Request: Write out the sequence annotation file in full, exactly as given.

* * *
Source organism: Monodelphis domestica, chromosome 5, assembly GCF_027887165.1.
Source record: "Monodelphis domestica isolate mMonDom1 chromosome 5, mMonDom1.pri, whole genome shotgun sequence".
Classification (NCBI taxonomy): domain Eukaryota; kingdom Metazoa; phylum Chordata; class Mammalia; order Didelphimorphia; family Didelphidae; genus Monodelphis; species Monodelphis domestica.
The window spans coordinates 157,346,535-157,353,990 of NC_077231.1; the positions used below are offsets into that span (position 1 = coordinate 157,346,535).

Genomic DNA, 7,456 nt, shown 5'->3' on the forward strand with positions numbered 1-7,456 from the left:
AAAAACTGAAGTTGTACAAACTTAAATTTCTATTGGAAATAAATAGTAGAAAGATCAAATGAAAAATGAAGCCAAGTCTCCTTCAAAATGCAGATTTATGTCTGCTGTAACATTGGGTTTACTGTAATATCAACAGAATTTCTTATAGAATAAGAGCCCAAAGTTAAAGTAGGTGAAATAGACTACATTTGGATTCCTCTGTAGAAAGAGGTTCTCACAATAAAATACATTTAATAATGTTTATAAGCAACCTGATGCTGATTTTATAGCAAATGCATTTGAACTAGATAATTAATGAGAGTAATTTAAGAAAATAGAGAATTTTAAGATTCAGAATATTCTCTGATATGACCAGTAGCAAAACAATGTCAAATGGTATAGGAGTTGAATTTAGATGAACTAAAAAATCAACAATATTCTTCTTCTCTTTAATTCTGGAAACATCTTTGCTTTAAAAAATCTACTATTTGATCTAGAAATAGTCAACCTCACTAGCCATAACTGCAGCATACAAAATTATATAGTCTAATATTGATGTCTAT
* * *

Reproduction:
Source organism: Monodelphis domestica, chromosome 5, assembly GCF_027887165.1.
Source record: "Monodelphis domestica isolate mMonDom1 chromosome 5, mMonDom1.pri, whole genome shotgun sequence".
Classification (NCBI taxonomy): domain Eukaryota; kingdom Metazoa; phylum Chordata; class Mammalia; order Didelphimorphia; family Didelphidae; genus Monodelphis; species Monodelphis domestica.
The window spans coordinates 157,346,535-157,353,990 of NC_077231.1; the positions used below are offsets into that span (position 1 = coordinate 157,346,535).

Genomic DNA, 7,456 nt, shown 5'->3' on the forward strand with positions numbered 1-7,456 from the left:
AAAAACTGAAGTTGTACAAACTTAAATTTCTATTGGAAATAAATAGTAGAAAGATCAAATGAAAAATGAAGCCAAGTCTCCTTCAAAATGCAGATTTATGTCTGCTGTAACATTGGGTTTACTGTAATATCAACAGAATTTCTTATAGAATAAGAGCCCAAAGTTAAAGTAGGTGAAATAGACTACATTTGGATTCCTCTGTAGAAAGAGGTTCTCACAATAAAATACATTTAATAATGTTTATAAGCAACCTGATGCTGATTTTATAGCAAATGCATTTGAACTAGATAATTAATGAGAGTAATTTAAGAAAATAGAGAATTTTAAGATTCAGAATATTCTCTGATATGACCAGTAGCAAAACAATGTCAAATGGTATAGGAGTTGAATTTAGATGAACTAAAAAATCAACAATATTCTTCTTCTCTTTAATTCTGGAAACATCTTTGCTTTAAAAAATCTACTATTTGATCTAGAAATAGTCAACCTCACTAGCCATAACTGCAGCATACAAAATTATATAGTCTAATATTGATGTCTAT